Michael: Growing up in church culture, I had this quasi-guilt about creating honest art. I thought if I didn’t write only worship songs, or make only Christian movies, I was betraying Jesus. Imagine if you applied the same concept to any other profession. For instance, imagine if all Christian architects only designed buildings shaped like crosses. There would be pretty limited use for Christian architects in culture at large. The goal of any Christian’s vocation should be to work hard, deal honestly, and bless the world with the results of his labor. We can do that without forcing a sermon into every production.

Thanks to Michael and Will for taking the time to answer my questions. If any readers have any comments or thoughts, feel free to add them below!

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When Saints and Heroes Gathered

Worship Gatheringsat among saints and heroes. Few of them looked extraordinary, and none of them were famous.

If you knew them, though, you’d see what I saw.

I saw a man whose family has been riddled with tragedy lately, who has seen more than one family member taken by death. He smiled at me, gave me a hug, and offered words of encouragement. He told me it was a great day because he was on his feet, alive, able to worship. He reminded me that life is God’s gift and that death is bound to lose eventually.

I saw a young woman, a college student, who quietly placed her money in the offering plate. She closed her eyes and sang about God’s love, and I think she meant it. She reminded me that small gifts aren’t always small, because God’s economy is different from ours.

I saw parents with tired eyes who tried to keep their babies quiet, and I wanted to tell them how glad I was that they showed up at all. There’s something supernatural about getting there within fifteen minutes of the right time, about waking up early on the weekend and getting everybody dressed. They reminded me that Jesus loves each little one and beckons all of them to come inside.

I saw an older man who loves his wife dearly and can’t understand why she’s so sick. As he guided her to her seat, his eyes were filled with both love and pain. He was kind and tender and grateful to serve her for one more day. He reminded me of my own promise, for better or for worse, in sickness and in health, and he strengthened my resolve to keep it.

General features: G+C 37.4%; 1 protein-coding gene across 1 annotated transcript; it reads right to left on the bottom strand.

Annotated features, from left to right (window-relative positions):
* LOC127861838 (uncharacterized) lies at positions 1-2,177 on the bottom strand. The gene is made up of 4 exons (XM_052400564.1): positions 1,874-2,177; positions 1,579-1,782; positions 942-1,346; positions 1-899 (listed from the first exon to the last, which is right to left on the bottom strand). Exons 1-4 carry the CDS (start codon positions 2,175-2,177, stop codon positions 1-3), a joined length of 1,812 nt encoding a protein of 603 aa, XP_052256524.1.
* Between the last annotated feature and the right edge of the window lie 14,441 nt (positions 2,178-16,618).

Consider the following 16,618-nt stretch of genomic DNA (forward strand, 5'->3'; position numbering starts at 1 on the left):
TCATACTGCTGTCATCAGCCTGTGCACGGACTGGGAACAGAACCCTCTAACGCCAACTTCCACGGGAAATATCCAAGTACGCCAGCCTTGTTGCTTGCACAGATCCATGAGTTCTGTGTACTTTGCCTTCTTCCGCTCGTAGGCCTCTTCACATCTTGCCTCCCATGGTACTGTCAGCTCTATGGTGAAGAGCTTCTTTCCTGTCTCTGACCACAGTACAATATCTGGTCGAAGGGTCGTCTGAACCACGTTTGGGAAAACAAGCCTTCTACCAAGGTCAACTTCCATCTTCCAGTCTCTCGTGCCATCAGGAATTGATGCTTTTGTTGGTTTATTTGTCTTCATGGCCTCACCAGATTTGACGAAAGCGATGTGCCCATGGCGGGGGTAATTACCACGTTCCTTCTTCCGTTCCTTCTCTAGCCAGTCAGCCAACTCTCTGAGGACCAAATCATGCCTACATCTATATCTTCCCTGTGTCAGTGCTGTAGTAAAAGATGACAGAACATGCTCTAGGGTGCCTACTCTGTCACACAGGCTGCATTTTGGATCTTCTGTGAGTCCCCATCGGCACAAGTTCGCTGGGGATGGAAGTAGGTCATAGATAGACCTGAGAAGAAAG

I saw men and women with their eyes on the floor, struggling with guilt because the weight of sin is heavy. They came looking for mercy, for forgiveness, for hope to keep fighting, and I pray they found Good News that morning. They reminded me that nobody is beyond the grace of Jesus, not even me.

Together we reached for God, imperfect, sinful, but together. We clung to the truth that each of us is a member of Christ’s body, and we need each other as surely as we’re needed.

Some days it’s easy to see our flaws and sins, to wonder if we’re doing anything right. It’s easy to criticize and to withdraw from one another.

It’s easy listen and sing without noticing that we sit among saints and heroes. Saints in progress, and heroes with feet of clay, but saints and heroes all the same. My church is a special place, but yours might be too. Look around you. Linger after the service or show up early. Pay attention what God has done and what God is doing.

His Spirit is present and active in His church, slowly shaping us into who we ought to be. We worship among saints and heroes, ordinary holy people, set apart for God’s own possession. We proclaim Him as we sing, as we preach, as we suffer, and as we serve.

We are nothing special. But then again, maybe we are.

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The First Commandment is the Hardest

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(Exodus 20)

The First Commandment is the hardest. 

“You shall have no other gods before me,” He told them. Even then, God knew they would choose other gods. Under every tree on on every hill, they would build their images and bow down to gods they could manage, gods they created out of stone and silver and wood.

The gods we build are small, and completely unable to promise what they deliver. We like them because we can control them. They don’t threaten us, because they are utterly powerless.

God’s jealousy is not borne of insecurity. He insists on exclusivity because He is the only living God. He is jealous for us because He loves us. He knows — and we so easily forget — that Life is only found in Him.

To put it plainly: There are no other gods. Anything we worship besides God is a product of something He made. We worship the creation rather than the Creator. Every time we bow to a foreign god, to an idol, to our own desires, we lose a little bit of the life He has given us.